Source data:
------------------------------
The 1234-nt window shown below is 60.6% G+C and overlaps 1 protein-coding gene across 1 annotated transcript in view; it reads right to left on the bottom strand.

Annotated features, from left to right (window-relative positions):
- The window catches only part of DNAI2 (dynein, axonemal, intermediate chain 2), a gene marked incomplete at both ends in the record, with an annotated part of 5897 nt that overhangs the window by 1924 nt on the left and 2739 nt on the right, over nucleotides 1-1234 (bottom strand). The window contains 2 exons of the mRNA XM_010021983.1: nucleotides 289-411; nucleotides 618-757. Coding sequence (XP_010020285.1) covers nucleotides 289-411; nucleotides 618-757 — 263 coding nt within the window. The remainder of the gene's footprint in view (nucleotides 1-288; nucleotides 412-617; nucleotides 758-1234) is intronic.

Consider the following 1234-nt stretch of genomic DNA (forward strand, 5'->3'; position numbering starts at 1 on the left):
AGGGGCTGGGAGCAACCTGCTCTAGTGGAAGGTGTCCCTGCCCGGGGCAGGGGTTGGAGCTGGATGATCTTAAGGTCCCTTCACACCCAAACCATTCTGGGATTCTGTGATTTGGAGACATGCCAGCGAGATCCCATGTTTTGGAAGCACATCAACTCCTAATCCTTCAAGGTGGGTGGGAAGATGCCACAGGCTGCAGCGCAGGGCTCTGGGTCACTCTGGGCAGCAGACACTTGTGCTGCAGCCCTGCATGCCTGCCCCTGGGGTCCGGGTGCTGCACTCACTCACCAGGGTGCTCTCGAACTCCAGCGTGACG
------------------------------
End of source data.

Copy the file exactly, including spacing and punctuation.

The 1234-nt window shown below is 60.6% G+C and overlaps 1 protein-coding gene across 1 annotated transcript in view; it reads right to left on the bottom strand.

Annotated features, from left to right (window-relative positions):
- The window catches only part of DNAI2 (dynein, axonemal, intermediate chain 2), a gene marked incomplete at both ends in the record, with an annotated part of 5897 nt that overhangs the window by 1924 nt on the left and 2739 nt on the right, over nucleotides 1-1234 (bottom strand). The window contains 2 exons of the mRNA XM_010021983.1: nucleotides 289-411; nucleotides 618-757. Coding sequence (XP_010020285.1) covers nucleotides 289-411; nucleotides 618-757 — 263 coding nt within the window. The remainder of the gene's footprint in view (nucleotides 1-288; nucleotides 412-617; nucleotides 758-1234) is intronic.

Consider the following 1234-nt stretch of genomic DNA (forward strand, 5'->3'; position numbering starts at 1 on the left):
AGGGGCTGGGAGCAACCTGCTCTAGTGGAAGGTGTCCCTGCCCGGGGCAGGGGTTGGAGCTGGATGATCTTAAGGTCCCTTCACACCCAAACCATTCTGGGATTCTGTGATTTGGAGACATGCCAGCGAGATCCCATGTTTTGGAAGCACATCAACTCCTAATCCTTCAAGGTGGGTGGGAAGATGCCACAGGCTGCAGCGCAGGGCTCTGGGTCACTCTGGGCAGCAGACACTTGTGCTGCAGCCCTGCATGCCTGCCCCTGGGGTCCGGGTGCTGCACTCACTCACCAGGGTGCTCTCGAACTCCAGCGTGACG